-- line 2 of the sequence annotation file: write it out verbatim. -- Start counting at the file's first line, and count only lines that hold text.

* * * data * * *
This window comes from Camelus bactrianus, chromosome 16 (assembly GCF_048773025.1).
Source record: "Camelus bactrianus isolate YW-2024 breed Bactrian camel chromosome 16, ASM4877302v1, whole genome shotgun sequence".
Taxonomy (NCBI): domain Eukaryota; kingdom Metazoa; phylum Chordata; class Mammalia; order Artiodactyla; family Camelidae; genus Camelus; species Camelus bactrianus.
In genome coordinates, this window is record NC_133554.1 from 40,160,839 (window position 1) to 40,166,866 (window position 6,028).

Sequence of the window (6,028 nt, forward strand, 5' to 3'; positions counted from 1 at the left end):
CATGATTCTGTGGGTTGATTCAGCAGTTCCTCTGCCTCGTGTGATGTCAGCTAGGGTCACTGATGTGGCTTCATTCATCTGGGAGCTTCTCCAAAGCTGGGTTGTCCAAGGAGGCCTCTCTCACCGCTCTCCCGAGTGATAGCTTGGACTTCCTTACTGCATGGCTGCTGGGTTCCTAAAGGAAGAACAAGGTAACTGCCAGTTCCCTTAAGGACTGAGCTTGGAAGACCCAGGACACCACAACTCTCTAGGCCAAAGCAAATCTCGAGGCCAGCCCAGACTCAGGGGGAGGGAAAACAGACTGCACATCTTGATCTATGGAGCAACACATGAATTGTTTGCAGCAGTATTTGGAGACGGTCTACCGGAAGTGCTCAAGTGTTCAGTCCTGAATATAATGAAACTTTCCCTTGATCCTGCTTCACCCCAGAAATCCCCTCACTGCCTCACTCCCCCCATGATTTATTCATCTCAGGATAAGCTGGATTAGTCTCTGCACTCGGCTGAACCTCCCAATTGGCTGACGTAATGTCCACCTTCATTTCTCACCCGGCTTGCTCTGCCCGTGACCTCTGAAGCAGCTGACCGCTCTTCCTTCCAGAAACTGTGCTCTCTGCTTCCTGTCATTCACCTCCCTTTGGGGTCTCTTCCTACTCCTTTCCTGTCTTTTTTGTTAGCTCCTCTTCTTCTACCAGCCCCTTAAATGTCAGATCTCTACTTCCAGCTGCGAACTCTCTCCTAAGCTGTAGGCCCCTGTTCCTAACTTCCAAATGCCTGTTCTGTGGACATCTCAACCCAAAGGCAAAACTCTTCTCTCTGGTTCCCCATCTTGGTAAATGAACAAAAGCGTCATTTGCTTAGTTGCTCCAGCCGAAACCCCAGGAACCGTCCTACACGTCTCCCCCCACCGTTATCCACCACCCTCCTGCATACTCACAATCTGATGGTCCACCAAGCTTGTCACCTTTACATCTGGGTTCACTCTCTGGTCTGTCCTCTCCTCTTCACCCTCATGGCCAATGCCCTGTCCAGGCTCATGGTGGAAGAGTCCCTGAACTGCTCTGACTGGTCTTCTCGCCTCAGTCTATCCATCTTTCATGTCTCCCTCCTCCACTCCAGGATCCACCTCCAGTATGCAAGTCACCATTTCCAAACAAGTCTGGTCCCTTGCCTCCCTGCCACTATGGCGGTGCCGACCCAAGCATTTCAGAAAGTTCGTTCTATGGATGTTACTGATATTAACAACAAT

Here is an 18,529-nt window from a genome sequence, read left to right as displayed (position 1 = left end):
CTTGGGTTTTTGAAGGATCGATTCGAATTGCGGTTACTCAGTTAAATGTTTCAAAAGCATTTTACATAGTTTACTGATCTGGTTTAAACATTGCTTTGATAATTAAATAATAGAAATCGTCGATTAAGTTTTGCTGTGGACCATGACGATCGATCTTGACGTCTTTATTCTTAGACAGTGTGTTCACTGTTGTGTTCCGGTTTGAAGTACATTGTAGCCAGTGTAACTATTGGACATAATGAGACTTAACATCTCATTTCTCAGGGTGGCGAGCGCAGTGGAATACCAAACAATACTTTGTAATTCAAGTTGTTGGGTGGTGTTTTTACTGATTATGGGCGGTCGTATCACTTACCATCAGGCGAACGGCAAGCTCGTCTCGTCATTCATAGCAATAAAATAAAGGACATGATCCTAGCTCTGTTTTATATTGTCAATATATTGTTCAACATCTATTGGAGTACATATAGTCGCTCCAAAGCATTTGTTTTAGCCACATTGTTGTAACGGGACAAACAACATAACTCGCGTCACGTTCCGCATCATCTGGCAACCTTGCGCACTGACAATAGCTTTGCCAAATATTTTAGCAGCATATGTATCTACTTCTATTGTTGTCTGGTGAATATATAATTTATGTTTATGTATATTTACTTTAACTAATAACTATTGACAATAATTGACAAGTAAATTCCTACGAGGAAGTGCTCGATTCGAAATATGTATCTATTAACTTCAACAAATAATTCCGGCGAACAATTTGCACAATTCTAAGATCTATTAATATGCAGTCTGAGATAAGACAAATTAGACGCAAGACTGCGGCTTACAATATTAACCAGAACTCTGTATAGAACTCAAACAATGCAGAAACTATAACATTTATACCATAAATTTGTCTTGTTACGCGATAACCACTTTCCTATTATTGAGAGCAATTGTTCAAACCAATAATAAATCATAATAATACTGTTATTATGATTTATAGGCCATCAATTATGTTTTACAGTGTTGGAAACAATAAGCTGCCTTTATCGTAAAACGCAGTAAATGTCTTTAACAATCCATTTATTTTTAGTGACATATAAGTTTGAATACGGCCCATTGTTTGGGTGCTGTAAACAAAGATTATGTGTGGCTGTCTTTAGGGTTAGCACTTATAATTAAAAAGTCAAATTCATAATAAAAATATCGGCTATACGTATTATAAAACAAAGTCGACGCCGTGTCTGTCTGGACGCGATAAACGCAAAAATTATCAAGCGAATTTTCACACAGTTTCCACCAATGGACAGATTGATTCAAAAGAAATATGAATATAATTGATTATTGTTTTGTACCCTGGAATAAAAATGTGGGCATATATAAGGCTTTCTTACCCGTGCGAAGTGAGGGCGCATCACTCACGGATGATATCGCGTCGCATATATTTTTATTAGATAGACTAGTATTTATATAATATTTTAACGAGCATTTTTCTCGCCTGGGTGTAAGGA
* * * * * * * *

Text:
Source record: "Camelus bactrianus isolate YW-2024 breed Bactrian camel chromosome 16, ASM4877302v1, whole genome shotgun sequence".